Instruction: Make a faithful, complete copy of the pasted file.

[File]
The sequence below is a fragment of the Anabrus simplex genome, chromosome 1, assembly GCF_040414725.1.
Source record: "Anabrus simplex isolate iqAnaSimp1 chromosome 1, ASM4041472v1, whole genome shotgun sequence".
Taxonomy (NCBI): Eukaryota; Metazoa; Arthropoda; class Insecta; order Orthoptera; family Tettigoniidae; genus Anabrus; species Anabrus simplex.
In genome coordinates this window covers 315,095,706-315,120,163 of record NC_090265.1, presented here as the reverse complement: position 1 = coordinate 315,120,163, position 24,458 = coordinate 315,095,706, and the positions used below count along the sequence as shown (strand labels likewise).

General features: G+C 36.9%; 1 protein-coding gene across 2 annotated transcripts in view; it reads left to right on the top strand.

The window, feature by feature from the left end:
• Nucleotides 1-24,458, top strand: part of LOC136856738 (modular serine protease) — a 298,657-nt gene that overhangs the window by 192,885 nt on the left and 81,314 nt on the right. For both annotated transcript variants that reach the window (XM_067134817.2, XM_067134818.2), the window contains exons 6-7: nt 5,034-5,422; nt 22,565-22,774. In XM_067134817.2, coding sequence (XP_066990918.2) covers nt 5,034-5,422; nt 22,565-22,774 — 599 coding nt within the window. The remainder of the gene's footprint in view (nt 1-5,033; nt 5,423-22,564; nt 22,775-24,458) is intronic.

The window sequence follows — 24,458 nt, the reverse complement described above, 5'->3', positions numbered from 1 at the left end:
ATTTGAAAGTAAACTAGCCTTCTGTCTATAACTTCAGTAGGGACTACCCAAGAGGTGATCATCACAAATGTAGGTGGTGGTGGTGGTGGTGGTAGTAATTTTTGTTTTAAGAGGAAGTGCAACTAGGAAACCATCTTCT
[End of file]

The sequence below is a fragment of the Anabrus simplex genome, chromosome 1, assembly GCF_040414725.1.
Source record: "Anabrus simplex isolate iqAnaSimp1 chromosome 1, ASM4041472v1, whole genome shotgun sequence".
Taxonomy (NCBI): Eukaryota; Metazoa; Arthropoda; class Insecta; order Orthoptera; family Tettigoniidae; genus Anabrus; species Anabrus simplex.
In genome coordinates this window covers 315,095,706-315,120,163 of record NC_090265.1, presented here as the reverse complement: position 1 = coordinate 315,120,163, position 24,458 = coordinate 315,095,706, and the positions used below count along the sequence as shown (strand labels likewise).

General features: G+C 36.9%; 1 protein-coding gene across 2 annotated transcripts in view; it reads left to right on the top strand.

The window, feature by feature from the left end:
• Nucleotides 1-24,458, top strand: part of LOC136856738 (modular serine protease) — a 298,657-nt gene that overhangs the window by 192,885 nt on the left and 81,314 nt on the right. For both annotated transcript variants that reach the window (XM_067134817.2, XM_067134818.2), the window contains exons 6-7: nt 5,034-5,422; nt 22,565-22,774. In XM_067134817.2, coding sequence (XP_066990918.2) covers nt 5,034-5,422; nt 22,565-22,774 — 599 coding nt within the window. The remainder of the gene's footprint in view (nt 1-5,033; nt 5,423-22,564; nt 22,775-24,458) is intronic.

The window sequence follows — 24,458 nt, the reverse complement described above, 5'->3', positions numbered from 1 at the left end:
ATTTGAAAGTAAACTAGCCTTCTGTCTATAACTTCAGTAGGGACTACCCAAGAGGTGATCATCACAAATGTAGGTGGTGGTGGTGGTGGTGGTAGTAATTTTTGTTTTAAGAGGAAGTGCAACTAGGAAACCATCTTCT